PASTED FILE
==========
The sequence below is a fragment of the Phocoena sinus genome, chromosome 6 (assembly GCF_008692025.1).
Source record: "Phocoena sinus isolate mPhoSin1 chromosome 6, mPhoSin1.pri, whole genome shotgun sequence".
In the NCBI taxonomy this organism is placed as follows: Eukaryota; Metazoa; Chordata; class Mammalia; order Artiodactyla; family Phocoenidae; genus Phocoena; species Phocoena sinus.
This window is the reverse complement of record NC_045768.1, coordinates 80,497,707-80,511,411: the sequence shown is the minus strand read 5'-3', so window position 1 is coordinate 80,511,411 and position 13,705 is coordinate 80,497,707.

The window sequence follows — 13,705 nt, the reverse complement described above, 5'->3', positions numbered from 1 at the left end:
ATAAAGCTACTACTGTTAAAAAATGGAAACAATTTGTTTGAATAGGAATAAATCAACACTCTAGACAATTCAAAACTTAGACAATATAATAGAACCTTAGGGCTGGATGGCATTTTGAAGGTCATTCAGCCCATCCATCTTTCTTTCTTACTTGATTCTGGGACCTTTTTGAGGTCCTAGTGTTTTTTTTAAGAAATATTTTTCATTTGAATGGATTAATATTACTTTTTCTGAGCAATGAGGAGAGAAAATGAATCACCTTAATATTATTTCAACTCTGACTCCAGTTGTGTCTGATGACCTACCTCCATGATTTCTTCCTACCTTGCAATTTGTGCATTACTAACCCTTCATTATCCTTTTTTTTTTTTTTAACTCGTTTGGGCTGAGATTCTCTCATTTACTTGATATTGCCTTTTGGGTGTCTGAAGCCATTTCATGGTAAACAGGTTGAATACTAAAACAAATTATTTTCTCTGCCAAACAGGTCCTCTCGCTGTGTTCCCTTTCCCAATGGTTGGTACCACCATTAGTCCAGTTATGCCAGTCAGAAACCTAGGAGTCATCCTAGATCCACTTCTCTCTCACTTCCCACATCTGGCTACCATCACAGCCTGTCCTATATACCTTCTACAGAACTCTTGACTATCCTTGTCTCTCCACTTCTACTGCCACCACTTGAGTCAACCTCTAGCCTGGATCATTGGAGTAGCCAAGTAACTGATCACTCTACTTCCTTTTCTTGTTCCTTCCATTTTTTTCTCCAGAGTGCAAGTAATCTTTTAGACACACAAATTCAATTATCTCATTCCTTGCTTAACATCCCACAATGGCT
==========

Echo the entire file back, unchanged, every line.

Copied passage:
The sequence below is a fragment of the Phocoena sinus genome, chromosome 6 (assembly GCF_008692025.1).
Source record: "Phocoena sinus isolate mPhoSin1 chromosome 6, mPhoSin1.pri, whole genome shotgun sequence".
In the NCBI taxonomy this organism is placed as follows: Eukaryota; Metazoa; Chordata; class Mammalia; order Artiodactyla; family Phocoenidae; genus Phocoena; species Phocoena sinus.
This window is the reverse complement of record NC_045768.1, coordinates 80,497,707-80,511,411: the sequence shown is the minus strand read 5'-3', so window position 1 is coordinate 80,511,411 and position 13,705 is coordinate 80,497,707.

The window sequence follows — 13,705 nt, the reverse complement described above, 5'->3', positions numbered from 1 at the left end:
ATAAAGCTACTACTGTTAAAAAATGGAAACAATTTGTTTGAATAGGAATAAATCAACACTCTAGACAATTCAAAACTTAGACAATATAATAGAACCTTAGGGCTGGATGGCATTTTGAAGGTCATTCAGCCCATCCATCTTTCTTTCTTACTTGATTCTGGGACCTTTTTGAGGTCCTAGTGTTTTTTTTAAGAAATATTTTTCATTTGAATGGATTAATATTACTTTTTCTGAGCAATGAGGAGAGAAAATGAATCACCTTAATATTATTTCAACTCTGACTCCAGTTGTGTCTGATGACCTACCTCCATGATTTCTTCCTACCTTGCAATTTGTGCATTACTAACCCTTCATTATCCTTTTTTTTTTTTTTAACTCGTTTGGGCTGAGATTCTCTCATTTACTTGATATTGCCTTTTGGGTGTCTGAAGCCATTTCATGGTAAACAGGTTGAATACTAAAACAAATTATTTTCTCTGCCAAACAGGTCCTCTCGCTGTGTTCCCTTTCCCAATGGTTGGTACCACCATTAGTCCAGTTATGCCAGTCAGAAACCTAGGAGTCATCCTAGATCCACTTCTCTCTCACTTCCCACATCTGGCTACCATCACAGCCTGTCCTATATACCTTCTACAGAACTCTTGACTATCCTTGTCTCTCCACTTCTACTGCCACCACTTGAGTCAACCTCTAGCCTGGATCATTGGAGTAGCCAAGTAACTGATCACTCTACTTCCTTTTCTTGTTCCTTCCATTTTTTTCTCCAGAGTGCAAGTAATCTTTTAGACACACAAATTCAATTATCTCATTCCTTGCTTAACATCCCACAATGGCT